History was made during Thailand's general election in March, after the country's first-ever transgender Member of Parliament (MP) was elected to office. The newly-minted politician is already outlining their vision for their tenure in office, as Tanwarin Sukkhapisit, Thailand's first transgender MP hopes to change the way that LGBTQ people are treated in the Southeast Asian country.
Tanwarin, who identifies as non-binary, was elected as an MP on March 24, The Guardian reported. Prior to their run for office, Tanwarin was well-known in the country for their filmmaking work about LGBTQ experiences in Thailand. In discussing their vision for Thailand's political future with the paper, Tanwarin emphasized that they want to help build policies that eliminate discrimination against LGBTQ individuals. As Tanwarin described to The Guardian:
I want to write a new political history for Thailand ... I spent years making films talking about the experience of transgender and LGBT people in Thailand but it no longer felt like enough to tell the story. I wanted to change the discriminatory laws. Thai society is patriarchal and unequal and does not value all humans the same. For my whole life, I have been treated as a second-class citizen and it should not be this way.
Tanwarin ran for office as a member of the Future Forward Party. As Voice of America (VOA) reported, the party was co-created about a year ago by Thai entrepreneur Thanathorn Juangroongruangkit and Thai academic Piyabutr Saengkanokkul. ABC News noted that Future Forward is a party geared toward Thai youth and is strongly opposed to military rule in the country.
Tanwarin told the Bangkok Post that they believe their party is making history because of its inclusivity and its anti-discrimination goals. "We are rookies in politics, but we have experience and achievements in our careers and hope to put them to use," Tanwarin said to the Bangkok Post. "We will speak for ordinary people to create an equal society."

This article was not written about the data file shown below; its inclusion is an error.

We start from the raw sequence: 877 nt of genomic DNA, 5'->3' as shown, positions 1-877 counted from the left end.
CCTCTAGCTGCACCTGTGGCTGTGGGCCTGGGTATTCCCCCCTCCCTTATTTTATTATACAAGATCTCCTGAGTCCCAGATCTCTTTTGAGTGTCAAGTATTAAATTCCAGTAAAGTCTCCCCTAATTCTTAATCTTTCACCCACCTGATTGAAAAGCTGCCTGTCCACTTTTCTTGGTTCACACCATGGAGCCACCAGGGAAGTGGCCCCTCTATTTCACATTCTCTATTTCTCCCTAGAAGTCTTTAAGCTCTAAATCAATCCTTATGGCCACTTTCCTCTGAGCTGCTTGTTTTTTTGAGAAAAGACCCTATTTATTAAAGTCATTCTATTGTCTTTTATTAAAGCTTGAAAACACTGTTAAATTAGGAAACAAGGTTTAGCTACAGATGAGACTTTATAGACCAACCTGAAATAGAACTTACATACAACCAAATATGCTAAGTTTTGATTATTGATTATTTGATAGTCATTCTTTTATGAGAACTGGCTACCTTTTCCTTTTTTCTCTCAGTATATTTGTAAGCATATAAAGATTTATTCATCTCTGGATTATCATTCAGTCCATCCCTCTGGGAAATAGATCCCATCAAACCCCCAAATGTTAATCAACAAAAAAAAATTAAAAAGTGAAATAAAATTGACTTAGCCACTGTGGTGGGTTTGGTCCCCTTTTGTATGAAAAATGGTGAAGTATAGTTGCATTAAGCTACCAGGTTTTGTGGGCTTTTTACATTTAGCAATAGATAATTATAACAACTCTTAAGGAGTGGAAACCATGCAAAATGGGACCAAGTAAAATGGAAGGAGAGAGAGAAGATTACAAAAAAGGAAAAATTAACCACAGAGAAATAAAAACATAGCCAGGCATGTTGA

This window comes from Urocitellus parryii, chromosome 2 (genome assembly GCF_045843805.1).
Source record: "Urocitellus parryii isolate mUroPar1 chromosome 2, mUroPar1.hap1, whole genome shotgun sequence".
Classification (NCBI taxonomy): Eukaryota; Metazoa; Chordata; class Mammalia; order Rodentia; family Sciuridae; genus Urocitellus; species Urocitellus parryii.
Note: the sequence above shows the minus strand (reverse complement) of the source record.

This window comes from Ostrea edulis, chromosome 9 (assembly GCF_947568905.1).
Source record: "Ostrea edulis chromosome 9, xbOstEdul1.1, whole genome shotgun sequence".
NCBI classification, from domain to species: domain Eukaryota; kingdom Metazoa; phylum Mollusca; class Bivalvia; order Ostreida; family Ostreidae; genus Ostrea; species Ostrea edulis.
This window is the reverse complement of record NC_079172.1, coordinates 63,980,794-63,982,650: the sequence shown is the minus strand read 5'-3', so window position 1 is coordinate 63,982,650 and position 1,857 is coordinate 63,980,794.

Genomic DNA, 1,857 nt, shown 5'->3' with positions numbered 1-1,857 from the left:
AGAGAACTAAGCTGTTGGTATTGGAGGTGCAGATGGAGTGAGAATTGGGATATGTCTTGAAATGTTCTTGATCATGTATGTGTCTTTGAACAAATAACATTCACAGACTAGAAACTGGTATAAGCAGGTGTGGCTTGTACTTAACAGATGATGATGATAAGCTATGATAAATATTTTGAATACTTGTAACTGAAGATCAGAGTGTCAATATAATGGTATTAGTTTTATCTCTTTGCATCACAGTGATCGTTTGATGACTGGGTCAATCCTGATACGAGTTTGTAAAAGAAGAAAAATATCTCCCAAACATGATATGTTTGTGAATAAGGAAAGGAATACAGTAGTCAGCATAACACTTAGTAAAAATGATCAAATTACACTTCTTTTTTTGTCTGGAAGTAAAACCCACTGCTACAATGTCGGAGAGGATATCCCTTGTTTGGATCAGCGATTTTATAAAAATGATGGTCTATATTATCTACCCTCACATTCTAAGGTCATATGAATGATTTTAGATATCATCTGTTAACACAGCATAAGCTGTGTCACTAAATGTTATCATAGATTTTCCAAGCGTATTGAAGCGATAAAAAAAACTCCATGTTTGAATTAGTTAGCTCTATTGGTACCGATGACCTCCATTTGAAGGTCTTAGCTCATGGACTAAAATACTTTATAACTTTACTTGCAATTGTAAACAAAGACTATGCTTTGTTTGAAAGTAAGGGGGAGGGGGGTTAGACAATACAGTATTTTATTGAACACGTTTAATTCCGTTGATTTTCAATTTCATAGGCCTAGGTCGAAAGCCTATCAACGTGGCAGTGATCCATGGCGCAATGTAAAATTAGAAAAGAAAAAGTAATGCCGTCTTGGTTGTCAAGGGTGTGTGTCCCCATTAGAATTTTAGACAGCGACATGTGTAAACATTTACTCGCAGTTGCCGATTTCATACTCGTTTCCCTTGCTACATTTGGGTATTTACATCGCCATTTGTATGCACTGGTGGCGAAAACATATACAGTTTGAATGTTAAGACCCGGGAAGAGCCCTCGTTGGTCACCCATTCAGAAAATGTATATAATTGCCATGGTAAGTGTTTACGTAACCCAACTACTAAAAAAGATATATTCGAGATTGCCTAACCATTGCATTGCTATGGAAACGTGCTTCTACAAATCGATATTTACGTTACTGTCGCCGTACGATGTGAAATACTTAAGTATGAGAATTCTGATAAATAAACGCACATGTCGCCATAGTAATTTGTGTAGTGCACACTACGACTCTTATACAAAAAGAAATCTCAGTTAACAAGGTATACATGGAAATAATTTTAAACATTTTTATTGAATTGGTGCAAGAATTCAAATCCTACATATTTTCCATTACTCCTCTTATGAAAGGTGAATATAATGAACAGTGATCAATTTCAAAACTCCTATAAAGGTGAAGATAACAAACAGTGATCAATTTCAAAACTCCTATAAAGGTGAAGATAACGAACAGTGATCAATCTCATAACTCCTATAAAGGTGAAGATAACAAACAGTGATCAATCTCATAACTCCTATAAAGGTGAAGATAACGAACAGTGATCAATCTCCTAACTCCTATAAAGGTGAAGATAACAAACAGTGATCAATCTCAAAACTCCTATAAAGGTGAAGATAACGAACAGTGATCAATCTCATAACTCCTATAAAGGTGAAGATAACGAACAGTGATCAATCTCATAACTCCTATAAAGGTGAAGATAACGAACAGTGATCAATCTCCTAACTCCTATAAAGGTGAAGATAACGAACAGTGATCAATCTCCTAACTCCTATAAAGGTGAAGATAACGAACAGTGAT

As The Guardian described, Thailand has a complex relationship with its transgender community. While the paper noted that transgender individuals are perhaps a more visible part of the Thai social fabric than in other countries, they still endure extensive discrimination. For example, as The Guardian noted, in Thailand transgender people are only allowed to have specific jobs and aren't permitted to change their gender identity on their national identity cards. Transgender individuals also aren't allowed to adopt children or get married, the paper revealed.
Tanwarin specifically mentioned some of these discriminatory laws when discussing the changes they hope to make as an MP with Voice of America. “I want to be a person who represents the minority people in Thailand because for me — LGBT people — we have not the right to marry in a same-sex marriage," Tanwarin told the outlet. "Legally, by law, we cannot adopt children."
Once Thailand's new parliament convenes, it's clear that Tanwarin will be working judiciously to ensure that LGBTQ individuals' rights are represented and protected.